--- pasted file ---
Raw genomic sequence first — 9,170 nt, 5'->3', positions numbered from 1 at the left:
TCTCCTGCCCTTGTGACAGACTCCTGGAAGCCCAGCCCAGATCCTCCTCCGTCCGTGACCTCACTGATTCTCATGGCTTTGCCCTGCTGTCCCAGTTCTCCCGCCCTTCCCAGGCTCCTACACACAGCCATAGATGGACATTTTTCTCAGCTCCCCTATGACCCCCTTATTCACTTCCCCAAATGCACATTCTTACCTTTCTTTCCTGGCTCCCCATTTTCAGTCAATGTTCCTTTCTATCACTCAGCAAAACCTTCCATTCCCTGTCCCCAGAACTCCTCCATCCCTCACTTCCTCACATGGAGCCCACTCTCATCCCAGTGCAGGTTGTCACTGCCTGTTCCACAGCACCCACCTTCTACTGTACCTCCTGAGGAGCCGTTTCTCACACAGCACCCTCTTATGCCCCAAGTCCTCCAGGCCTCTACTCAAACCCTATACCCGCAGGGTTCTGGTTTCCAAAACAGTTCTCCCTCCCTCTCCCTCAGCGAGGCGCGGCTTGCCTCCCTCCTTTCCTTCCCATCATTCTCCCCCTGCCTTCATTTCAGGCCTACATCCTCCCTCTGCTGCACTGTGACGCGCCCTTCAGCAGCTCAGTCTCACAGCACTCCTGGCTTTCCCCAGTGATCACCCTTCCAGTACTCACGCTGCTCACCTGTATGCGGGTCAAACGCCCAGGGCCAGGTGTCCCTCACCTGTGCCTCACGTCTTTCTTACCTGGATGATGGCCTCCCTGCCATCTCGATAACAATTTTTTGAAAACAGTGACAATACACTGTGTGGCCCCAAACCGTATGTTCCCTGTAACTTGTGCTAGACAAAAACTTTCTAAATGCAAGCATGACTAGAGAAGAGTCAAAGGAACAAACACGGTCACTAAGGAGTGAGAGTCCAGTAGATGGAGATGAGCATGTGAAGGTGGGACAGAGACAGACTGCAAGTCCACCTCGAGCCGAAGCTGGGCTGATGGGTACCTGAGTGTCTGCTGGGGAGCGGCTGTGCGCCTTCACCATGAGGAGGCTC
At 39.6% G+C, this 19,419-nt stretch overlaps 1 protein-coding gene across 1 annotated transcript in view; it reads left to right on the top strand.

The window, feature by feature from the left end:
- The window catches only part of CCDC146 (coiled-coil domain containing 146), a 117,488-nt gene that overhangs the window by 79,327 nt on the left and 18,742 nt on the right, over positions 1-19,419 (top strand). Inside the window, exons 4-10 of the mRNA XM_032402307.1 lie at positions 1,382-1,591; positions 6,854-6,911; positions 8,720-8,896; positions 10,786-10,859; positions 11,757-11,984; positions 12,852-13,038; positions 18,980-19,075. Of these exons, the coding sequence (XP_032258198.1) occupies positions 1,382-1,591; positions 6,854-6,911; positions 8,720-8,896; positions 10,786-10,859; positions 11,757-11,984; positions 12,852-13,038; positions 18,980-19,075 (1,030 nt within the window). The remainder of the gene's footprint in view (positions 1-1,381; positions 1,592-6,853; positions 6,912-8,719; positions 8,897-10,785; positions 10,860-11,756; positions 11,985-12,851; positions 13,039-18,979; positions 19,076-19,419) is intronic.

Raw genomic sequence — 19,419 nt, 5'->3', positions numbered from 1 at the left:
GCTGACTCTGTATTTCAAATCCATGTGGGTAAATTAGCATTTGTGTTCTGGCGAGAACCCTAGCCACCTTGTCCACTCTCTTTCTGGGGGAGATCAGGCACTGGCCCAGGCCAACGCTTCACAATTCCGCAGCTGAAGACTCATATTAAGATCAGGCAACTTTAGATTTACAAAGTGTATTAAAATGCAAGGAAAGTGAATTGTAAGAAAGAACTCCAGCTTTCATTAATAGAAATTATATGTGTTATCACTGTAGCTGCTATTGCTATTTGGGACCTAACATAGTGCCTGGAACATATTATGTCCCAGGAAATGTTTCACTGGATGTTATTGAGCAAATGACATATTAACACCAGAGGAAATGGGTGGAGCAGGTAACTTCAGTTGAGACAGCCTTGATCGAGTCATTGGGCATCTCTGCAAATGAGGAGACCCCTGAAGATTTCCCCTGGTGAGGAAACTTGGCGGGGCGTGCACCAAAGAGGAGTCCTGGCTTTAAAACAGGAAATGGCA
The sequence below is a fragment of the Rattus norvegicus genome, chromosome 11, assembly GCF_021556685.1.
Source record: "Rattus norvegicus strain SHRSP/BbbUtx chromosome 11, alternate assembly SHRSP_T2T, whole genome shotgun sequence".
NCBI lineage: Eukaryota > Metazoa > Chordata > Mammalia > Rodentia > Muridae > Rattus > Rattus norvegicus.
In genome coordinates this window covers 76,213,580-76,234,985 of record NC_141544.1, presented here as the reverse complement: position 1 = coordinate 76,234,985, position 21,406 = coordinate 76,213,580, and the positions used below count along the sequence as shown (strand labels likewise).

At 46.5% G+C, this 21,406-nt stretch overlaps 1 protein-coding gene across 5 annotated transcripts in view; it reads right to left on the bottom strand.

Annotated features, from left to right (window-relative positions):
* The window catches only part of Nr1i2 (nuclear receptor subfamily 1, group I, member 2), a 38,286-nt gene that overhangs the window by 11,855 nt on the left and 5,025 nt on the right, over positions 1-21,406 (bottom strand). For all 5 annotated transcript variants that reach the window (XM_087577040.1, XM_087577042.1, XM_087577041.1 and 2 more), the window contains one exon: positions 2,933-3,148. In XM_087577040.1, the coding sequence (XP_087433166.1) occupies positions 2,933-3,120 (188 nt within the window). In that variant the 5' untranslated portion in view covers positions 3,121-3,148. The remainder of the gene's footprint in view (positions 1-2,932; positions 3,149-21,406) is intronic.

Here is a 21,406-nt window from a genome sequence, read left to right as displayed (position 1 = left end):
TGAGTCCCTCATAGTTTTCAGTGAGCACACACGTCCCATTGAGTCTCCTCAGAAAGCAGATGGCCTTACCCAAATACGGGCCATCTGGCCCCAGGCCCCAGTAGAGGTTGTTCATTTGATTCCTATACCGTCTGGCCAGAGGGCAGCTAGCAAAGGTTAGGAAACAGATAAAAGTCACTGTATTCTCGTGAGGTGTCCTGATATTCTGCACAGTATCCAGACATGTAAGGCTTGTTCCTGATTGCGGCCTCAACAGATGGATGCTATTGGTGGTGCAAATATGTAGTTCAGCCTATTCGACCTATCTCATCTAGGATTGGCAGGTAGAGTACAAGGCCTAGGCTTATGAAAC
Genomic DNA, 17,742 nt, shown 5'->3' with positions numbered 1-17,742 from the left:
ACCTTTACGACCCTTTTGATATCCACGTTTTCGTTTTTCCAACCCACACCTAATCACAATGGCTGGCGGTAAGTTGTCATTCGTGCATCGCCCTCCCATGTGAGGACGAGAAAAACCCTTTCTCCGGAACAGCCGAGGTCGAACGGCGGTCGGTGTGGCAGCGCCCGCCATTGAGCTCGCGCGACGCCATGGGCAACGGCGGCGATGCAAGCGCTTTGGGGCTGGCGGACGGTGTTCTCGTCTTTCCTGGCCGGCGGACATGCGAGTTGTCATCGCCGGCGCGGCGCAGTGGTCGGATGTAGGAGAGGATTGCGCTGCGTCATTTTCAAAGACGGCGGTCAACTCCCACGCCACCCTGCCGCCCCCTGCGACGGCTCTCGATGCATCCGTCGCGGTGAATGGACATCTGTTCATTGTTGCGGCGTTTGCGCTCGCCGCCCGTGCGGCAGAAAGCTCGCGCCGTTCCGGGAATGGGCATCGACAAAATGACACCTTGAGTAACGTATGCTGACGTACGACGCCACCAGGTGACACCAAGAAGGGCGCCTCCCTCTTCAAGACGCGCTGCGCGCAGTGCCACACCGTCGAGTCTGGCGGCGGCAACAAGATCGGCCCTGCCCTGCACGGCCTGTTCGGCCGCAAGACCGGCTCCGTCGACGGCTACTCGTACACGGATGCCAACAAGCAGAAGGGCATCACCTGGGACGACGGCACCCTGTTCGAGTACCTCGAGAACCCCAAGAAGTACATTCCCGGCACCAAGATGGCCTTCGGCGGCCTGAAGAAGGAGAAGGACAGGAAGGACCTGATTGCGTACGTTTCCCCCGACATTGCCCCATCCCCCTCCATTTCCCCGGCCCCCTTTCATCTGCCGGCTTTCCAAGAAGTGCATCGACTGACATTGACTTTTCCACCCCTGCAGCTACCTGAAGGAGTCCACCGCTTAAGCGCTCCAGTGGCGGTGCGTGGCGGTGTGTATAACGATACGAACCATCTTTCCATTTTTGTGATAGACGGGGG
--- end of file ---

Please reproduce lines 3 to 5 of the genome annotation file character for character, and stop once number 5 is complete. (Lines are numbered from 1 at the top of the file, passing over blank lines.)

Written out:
At 39.6% G+C, this 19,419-nt stretch overlaps 1 protein-coding gene across 1 annotated transcript in view; it reads left to right on the top strand.

The window, feature by feature from the left end:
- The window catches only part of CCDC146 (coiled-coil domain containing 146), a 117,488-nt gene that overhangs the window by 79,327 nt on the left and 18,742 nt on the right, over positions 1-19,419 (top strand). Inside the window, exons 4-10 of the mRNA XM_032402307.1 lie at positions 1,382-1,591; positions 6,854-6,911; positions 8,720-8,896; positions 10,786-10,859; positions 11,757-11,984; positions 12,852-13,038; positions 18,980-19,075. Of these exons, the coding sequence (XP_032258198.1) occupies positions 1,382-1,591; positions 6,854-6,911; positions 8,720-8,896; positions 10,786-10,859; positions 11,757-11,984; positions 12,852-13,038; positions 18,980-19,075 (1,030 nt within the window). The remainder of the gene's footprint in view (positions 1-1,381; positions 1,592-6,853; positions 6,912-8,719; positions 8,897-10,785; positions 10,860-11,756; positions 11,985-12,851; positions 13,039-18,979; positions 19,076-19,419) is intronic.